And then there is AirSketch ($7.99). All of the apps mentioned above work with your projector by plugging your iPad into the projector itself. AirSketch takes a different approach. You connect a laptop to the projector, fire up a browser on the laptop (must be HTML5 compatible, like Firefox, Safari, Chrome), direct the browser to the address AirSketch tells you, then walk away from the laptop. You carry the iPad around the room and write on the iPad screen from wherever you are. What you write will be appear on the laptop screen and be projected from there. You can open pdf files, open ppt files that have been saved as pdf, or open images and annotate all those as well. Since the display is your laptop, you can even start a screencasting program on that laptop and capture what you are drawing or writing on your iPad as it is being displayed on the projector. The educational possibilities are obvious: project a piece of code, a formula, some grammatical errors or piece of writing, pass the iPad around and have students annotate what’s on the screen up front. Have students draw graphs on the iPad and project those. This one definitely deserves a look.
So, there’s a quick round up of some of the current vga enabled apps. If you are a UVMer and would like to see any of these in action just let me know. I’d be happy to show them to you (email@example.com). And for a little screencast of AirSketch in action, here you go: AirSketch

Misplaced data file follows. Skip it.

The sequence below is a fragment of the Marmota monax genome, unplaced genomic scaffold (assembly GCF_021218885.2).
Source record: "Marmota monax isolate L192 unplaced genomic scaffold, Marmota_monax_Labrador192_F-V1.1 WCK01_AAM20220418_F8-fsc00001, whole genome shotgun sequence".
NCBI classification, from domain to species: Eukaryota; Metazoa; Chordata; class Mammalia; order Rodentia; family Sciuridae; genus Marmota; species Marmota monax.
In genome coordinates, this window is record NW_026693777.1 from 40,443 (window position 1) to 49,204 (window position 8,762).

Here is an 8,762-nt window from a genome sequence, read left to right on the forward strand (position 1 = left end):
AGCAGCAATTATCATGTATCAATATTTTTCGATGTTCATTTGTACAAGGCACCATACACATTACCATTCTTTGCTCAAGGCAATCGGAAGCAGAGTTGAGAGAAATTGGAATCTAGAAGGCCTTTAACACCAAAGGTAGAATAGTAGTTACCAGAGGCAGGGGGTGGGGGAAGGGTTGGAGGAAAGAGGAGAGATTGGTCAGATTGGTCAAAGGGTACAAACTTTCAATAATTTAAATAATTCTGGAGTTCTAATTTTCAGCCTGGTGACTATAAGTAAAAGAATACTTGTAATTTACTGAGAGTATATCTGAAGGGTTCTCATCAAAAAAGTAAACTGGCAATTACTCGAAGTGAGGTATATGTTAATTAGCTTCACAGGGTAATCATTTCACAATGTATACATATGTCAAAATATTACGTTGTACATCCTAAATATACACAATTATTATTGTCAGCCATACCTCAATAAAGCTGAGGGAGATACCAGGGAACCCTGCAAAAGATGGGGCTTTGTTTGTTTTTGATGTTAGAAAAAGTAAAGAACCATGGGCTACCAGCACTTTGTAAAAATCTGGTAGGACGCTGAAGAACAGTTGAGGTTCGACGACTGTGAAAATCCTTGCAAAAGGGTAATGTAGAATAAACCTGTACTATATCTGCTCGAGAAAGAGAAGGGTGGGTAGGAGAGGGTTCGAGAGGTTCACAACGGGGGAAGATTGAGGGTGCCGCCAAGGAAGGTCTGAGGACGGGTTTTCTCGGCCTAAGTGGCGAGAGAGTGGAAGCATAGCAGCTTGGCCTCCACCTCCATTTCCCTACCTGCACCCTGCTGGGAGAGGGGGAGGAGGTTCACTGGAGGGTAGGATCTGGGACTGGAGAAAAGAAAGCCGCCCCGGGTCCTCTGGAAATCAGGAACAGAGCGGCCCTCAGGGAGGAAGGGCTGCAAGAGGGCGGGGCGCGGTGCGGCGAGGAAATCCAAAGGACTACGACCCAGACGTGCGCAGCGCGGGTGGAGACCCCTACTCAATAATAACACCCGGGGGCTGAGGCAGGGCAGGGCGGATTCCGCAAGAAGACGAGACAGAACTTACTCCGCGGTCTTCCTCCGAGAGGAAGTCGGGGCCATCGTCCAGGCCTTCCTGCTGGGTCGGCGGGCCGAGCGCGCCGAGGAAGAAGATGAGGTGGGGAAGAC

Will the iPad save or destroy education? Is it the device that will revolutionize scholarship or is it merely a gadget that differs from many others not by its potential but simply by its marketing? The cloud is already abuzz with posts on either side of these questions; some extravagant praises, others equally extravagant jeremiads.
One way to approach iPad use in education is to explore what can actually be done with it. At the first iPad for Scholars roundtable at the CTL we discussed several apps that are useful for scholars. These can be categorized as apps that are designed for:
- collecting, storing and reading ebooks
- Stanza – ebook reader (reads ePub and eReader books, not Kindle books). Links to a library, free and non-free books, free sheet music, can download books purchased from Fictionwise. Can share books from your Mac or Windows version of Stanza.
- Kindle – ebook reader. Syncs with your Kindle.
- Nook – Barnes&Noble’s ebook reader.